After five years of sitting on the sidelines, Augie Byllott is ready to throw his hat in the ring and make some offers on short-sale properties.
He'd bought several before the housing bubble burst.
"But when the market changed, I stopped," said Byllott, a managing member of Homeowner Resource, a Champions Gate, Fla., real estate investment firm that buys mostly foreclosed properties. "The short-sale volumes grew so large the banks didn't have the infrastructure to handle them in a reasonable time frame, and you could go months and months with little or no response to an offer.
Byllott's ready to buy now because new short-sale guidelines took effect Nov. 1, to clear the weeds from the process of buying distressed homes that haven't yet been repossessed. If enough investors and other homebuyers make offers now, it could help lift home prices — as short-sale properties usually sell for more than bank-owned foreclosures.
Earlier Sales Are On Rise
Short sales are a phenomenon of the fallen U.S. residential real estate market, in which many homeowners owe more on a mortgage than their homes are worth.
In a short sale, the agreed purchase price is less than the seller's remaining mortgage balance. So the deal hinges on an OK by the lender, who's accepting a lower payoff on that existing loan in order to avoid a costly foreclosure.
Short sales accounted for 11% of U.S. home sales in September, according to data from the National Association of Realtors. That's close to the past few year-ago levels.
However, no-default short sales started rising even before the new government guidelines kicked in, says Daren Blomquist, vice president of foreclosure follower RealtyTrac. In these kinds of deals, the property has not yet started the long foreclosure process at the time the bank approves a short sale.
January to May, no-default short sales were up 13% from a year ago in all metro areas, Blomquist says.
Banks were trying to speed up processing even before the new guidelines arrived, in their own interest and amid complaints that short sales could take an arduous six to nine months contract to closing.
The Fannie Mae (FNMA) and Freddie Mac (FMCC) rules that took effect this month consolidate existing short-sale programs into a single standard one. They're designed to let lenders and servicers quickly and easily qualify eligible borrowers for a short sale, according to the Federal Housing Finance Agency, Fannie's and Freddie's regulator.
Generally, the new measures streamline documentation requirements, waive deficiencies for borrowers who successfully complete a short sale, and set standard payments for subordinate lien holders.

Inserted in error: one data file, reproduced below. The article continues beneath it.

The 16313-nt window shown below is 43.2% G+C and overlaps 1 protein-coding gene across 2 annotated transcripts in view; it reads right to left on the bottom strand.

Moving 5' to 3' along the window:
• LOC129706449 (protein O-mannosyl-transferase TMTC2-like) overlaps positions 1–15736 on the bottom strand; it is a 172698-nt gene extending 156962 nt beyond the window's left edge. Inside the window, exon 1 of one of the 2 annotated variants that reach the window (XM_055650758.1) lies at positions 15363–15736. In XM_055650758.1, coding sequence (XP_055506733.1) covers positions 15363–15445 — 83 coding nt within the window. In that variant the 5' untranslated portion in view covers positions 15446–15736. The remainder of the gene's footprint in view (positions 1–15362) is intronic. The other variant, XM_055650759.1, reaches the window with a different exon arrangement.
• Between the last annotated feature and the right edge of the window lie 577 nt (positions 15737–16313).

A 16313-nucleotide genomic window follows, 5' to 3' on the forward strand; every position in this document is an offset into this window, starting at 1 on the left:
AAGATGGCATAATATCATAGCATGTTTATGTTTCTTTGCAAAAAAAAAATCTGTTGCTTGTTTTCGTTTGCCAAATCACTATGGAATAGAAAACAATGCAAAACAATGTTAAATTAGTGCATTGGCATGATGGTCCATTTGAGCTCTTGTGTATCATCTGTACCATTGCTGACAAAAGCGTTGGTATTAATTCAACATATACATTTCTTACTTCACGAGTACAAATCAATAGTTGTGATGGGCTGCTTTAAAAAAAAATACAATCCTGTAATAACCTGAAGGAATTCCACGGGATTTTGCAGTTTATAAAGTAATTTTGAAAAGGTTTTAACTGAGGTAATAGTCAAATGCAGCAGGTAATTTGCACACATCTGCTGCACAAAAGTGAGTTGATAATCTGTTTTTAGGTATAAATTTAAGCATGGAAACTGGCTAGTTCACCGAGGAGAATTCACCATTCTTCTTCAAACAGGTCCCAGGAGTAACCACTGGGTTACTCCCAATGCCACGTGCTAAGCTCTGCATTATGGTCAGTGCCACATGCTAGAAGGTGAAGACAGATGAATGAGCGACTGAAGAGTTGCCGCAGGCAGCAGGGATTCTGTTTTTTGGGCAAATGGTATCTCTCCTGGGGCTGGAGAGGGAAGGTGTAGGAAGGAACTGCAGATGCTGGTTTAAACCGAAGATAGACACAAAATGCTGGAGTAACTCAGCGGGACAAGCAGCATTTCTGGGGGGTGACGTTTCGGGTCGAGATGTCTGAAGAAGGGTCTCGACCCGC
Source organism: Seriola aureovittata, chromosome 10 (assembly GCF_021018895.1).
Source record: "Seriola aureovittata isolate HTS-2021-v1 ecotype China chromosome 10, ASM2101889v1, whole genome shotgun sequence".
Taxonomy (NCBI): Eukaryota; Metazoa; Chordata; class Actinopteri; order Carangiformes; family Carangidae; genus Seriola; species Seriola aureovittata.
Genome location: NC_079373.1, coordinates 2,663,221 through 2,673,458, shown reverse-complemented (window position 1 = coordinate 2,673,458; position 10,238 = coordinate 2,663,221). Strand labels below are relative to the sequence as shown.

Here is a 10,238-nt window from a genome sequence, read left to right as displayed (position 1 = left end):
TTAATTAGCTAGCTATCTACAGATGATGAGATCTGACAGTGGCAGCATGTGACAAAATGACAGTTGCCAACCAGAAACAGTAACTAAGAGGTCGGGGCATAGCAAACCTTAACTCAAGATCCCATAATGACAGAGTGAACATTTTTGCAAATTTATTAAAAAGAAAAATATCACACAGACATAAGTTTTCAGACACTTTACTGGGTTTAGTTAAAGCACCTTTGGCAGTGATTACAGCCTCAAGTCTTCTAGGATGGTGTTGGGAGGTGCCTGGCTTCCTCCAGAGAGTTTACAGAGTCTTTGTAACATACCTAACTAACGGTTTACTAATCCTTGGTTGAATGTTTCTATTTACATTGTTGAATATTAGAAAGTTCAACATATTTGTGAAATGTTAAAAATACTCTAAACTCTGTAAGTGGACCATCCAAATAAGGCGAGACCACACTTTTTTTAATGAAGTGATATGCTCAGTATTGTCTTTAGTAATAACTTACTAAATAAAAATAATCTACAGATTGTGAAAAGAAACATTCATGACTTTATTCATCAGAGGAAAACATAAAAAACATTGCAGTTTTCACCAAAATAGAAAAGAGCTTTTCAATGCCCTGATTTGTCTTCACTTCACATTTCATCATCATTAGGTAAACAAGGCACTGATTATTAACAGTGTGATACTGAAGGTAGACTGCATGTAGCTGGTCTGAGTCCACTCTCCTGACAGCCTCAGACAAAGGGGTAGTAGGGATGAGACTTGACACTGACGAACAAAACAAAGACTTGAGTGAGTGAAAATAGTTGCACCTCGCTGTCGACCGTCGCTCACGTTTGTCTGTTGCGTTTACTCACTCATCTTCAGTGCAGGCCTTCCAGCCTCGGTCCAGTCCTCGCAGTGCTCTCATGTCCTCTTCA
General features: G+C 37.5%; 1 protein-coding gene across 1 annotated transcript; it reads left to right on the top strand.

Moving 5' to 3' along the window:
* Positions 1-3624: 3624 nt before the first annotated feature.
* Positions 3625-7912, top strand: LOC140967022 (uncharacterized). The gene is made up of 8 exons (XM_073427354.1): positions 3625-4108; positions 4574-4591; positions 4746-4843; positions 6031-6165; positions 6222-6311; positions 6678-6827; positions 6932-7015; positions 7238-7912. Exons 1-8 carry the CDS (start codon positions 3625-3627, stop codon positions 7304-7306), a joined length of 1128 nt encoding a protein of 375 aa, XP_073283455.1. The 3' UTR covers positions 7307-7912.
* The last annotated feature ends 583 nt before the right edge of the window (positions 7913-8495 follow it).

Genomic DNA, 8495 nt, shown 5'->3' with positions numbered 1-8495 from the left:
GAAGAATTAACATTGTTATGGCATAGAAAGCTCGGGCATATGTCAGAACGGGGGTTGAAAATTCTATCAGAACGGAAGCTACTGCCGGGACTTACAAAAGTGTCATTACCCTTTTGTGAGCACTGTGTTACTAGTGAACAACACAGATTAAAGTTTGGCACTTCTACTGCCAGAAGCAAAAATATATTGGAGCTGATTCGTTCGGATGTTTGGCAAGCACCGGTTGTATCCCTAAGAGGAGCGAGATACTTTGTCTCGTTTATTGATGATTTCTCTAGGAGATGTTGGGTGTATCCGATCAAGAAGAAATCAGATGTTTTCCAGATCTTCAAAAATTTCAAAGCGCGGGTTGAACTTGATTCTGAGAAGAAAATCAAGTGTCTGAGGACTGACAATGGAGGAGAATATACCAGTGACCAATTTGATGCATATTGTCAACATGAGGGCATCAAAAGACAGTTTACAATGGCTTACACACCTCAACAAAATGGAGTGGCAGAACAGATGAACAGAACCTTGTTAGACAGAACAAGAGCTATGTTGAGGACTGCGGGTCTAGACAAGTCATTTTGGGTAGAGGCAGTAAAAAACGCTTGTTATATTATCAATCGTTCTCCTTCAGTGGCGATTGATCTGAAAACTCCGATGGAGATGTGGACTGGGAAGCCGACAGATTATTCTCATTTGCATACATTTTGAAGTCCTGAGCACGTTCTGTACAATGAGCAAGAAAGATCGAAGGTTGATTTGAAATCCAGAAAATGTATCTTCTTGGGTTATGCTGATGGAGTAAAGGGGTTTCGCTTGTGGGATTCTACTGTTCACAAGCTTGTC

While it will take a few months to see how the new measures shake down, watchers say they should speed up the short-sale process, remove barriers to completing short sales, qualify more homeowners for short sales and make the process more efficient for homeowners and servicers overall.
"By streamlining the approach, they're moving short sales through expeditiously," Byllott said. "That means offers will be considered, accepted or rejected more expeditiously as well. That's what I find appealing from an investor's perspective.
Also, settlers "won't be sitting in limbo month after month," said Byllott, who sees making at least five offers a month on short-sale homes.
The new guidelines should help reduce the number of foreclosures, say real estate agents, lenders and analysts. Under the new rules, homeowners with a Fannie Mae or Freddie Mac mortgage will be permitted to sell their homes in a short sale even if they're current on their mortgage, if they have an eligible hardship such as death of a borrower or co-borrower, or a disability.
Blomquist says the guidelines are good for "underwater" borrowers struggling to make payments on homes worth less than their mortgage balance. More than 12 million U.S. properties fit that description at the end of September, he notes.
"This gives them an alternative, to do a short sale instead of going into a whole foreclosure process," he said. "In the past, to get approved for a short sale a homeowner had to stop making payments. Now, a homeowner doesn't have to jump through hoops to get approved. Rather, they have to show evidence to the bank they're in a hardship.
While no-default short sales were up in the first five months of 2012 vs. a year earlier, short sales of homes already in the foreclosure process were down 10%, Blomquist notes. He says the data suggest properties that would have ended up in foreclosure are being sold earlier — rather than starting foreclosure, the banks are approving the short sales "proactively.
"These new guidelines are solidifying this stance by giving servicers permission to approve short sales even if a homeowner is not in default," Blomquist said.
Lenders, Realtors Weigh In
GMAC Mortgage believes the guidelines "will benefit the customer as certain borrowers will qualify for reduced documentation, which in turn can speed up the short-sale process," said spokeswoman Susan Fitzpatrick, via email.
A benefit to Bank of America (BAC) is being able to help borrowers who are current but previously didn't have the short-sale option, says spokeswoman Jumana Bauwens.
The rules aid real estate agents by standardizing the documentation, adds Lisa Miclot, an agent at Long & Foster Real Estate in Gainesville, Va., who specializes in short sales.
"The expectations are also more understandable," she said, because agents can now get a handle on "what's going to be approved."